Monday, September 11, 2023

New Five Wounds Trail would link San Jose's cycling and walking network to the 28th Street/Little Portugal BART station by 2031

The Mercury News has a story about a trail that has been in the works for over 20 years. 

The Five Wounds Trail--named after the Five Wounds Portuguese National Church it would run by--would be a paved 2.17 mile route starting at the intersection of Story and Senter Roads. This is where the Coyote Creek and Lower Silver Creek trails come together. It is also near Kelly Park, Happy Hollow Park & Zoo, the Japanese Friendship Garden, and History San Jose.

From there it would follow an abandoned railroad track all the way to Little Portugal, which is anchored by Five Wounds Church and is the site of the proposed 28th Street BART station, sometimes also referred to as the Alum Rock BART station.

What has become an unofficial walkway for some would be cleaned up, paved, and turned into a nice trail for walkers, runners, and cyclists with a few potentials areas for basketball courts and exercise equipment. It is all part of a master plan to connect hundreds of miles of trails together in Santa Clara County and would be a tremendous amenity for residents, especially those that are planning to utilize the new BART station.

Source: The Merc

Saturday, September 9, 2023

Picnic by the lake with Senator Dave Cortese - Sep 30th at Hellyer County Park in South San Jose

Sen. Dave Cortese is hosting an inaugural "Picnic by the Lake" multicultural festival and resource fair in South San Jose. Everyone is welcome. Firefighters will be grilling up beef and veggie burgers for visitors, and unlike many things in life they will be completely free. There will also be a pumpkin patch filled with free pumpkins (while supplies last) and raffle prizes.

For the kids, there will be inflatables, face painting, and rock climbing. Entertainment includes performances from Folklorico Nacional Mexicano, Viet Steps dancers, and others.

Attendees can also get free flu shots and COVID vaccines. Up to 100 resource booths will also be there as well to promote other city resources.

The event will be Saturday, September 30th from 10am to 3pm at the scenic Hellyer County Park.

Source: San Jose Spotlight

Tuesday, August 1, 2023

100 Things To Do In San Jose Before You Die - 2nd Edition

Welcome to the blog post that has stayed in "draft" the longest. I started writing this right as COVID had just started to spread and decided to table it until the pandemic was over. Then last year, life got crazy... so this has been in draft for over three years!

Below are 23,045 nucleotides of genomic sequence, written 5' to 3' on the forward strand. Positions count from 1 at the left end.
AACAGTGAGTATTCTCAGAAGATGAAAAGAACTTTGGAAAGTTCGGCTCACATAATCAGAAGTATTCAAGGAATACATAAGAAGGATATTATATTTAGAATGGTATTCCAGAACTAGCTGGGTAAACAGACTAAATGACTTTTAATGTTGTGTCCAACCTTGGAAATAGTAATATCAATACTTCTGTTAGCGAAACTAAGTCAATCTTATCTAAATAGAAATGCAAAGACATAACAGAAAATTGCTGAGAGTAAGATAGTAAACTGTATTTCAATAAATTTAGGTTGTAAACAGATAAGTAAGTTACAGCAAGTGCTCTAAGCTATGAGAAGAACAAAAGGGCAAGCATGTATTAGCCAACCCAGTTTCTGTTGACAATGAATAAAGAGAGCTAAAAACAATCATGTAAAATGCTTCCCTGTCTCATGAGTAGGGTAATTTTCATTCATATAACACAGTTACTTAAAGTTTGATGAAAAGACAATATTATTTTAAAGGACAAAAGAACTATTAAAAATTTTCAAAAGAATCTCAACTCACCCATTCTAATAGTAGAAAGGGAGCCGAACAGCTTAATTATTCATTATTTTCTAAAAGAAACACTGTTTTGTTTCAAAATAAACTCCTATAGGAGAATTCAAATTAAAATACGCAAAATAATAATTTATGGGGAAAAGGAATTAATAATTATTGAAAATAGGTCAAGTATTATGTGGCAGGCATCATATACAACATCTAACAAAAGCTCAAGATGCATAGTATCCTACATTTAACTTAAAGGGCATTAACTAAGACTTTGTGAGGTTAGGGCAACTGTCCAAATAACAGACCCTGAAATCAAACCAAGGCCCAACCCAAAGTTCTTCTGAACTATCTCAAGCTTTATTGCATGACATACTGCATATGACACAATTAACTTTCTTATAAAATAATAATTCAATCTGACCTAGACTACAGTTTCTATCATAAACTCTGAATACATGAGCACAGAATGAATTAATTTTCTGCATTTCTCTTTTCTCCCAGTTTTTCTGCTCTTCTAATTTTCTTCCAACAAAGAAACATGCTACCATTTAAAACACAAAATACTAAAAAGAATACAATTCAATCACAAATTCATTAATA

Five Eight years ago I read the first edition of Susannah Greenwood's "100 Things To Do in San Jose Before You Die." As a hardcore San Jose aficionado, I was shocked (and delighted) that I had only done 54 out of the 100 things to do in the book. There is so much to do and see in San Jose.

25% of the entries on the second edition are new, and the rest have been updates with extended tips. I have used the book as sort of a checklist to see how many I can do. The answer is 52. In the 2nd Edition I have been able to do 52/100.

Some of the new entries include:
  • Hiking Mount Umunhum
  • Having a picnic at the Sierra Vista Open Space Preserve
  • Bike, Blade, and Board at Viva CalleSJ
  • Letting your taste buds travel with a Little Ethiopian in Little Ethiopia
  • Indulge at Adega (I think this will be updated for the 3rd Edition)
  • Pair farm-fresh food with gorgeous valley views at the Mount Hamilton GrandView Restaurant
  • Celebrating the geekiest week of the year with Star Wars Day and Free Comic Book Day
...and many, many more. It's a great book and still very relevant, especially if you want to get the most out of the beautiful place where you live and uncover as many hidden gems and fun attractions as possible in your own home. San Jose is one of the most underrated cities in the United States, and this book will help explain why.

If I haven't been super clear, I highly recommend the 2nd edition (even if you have the first). You can get the book in paperback or Kindle form over here.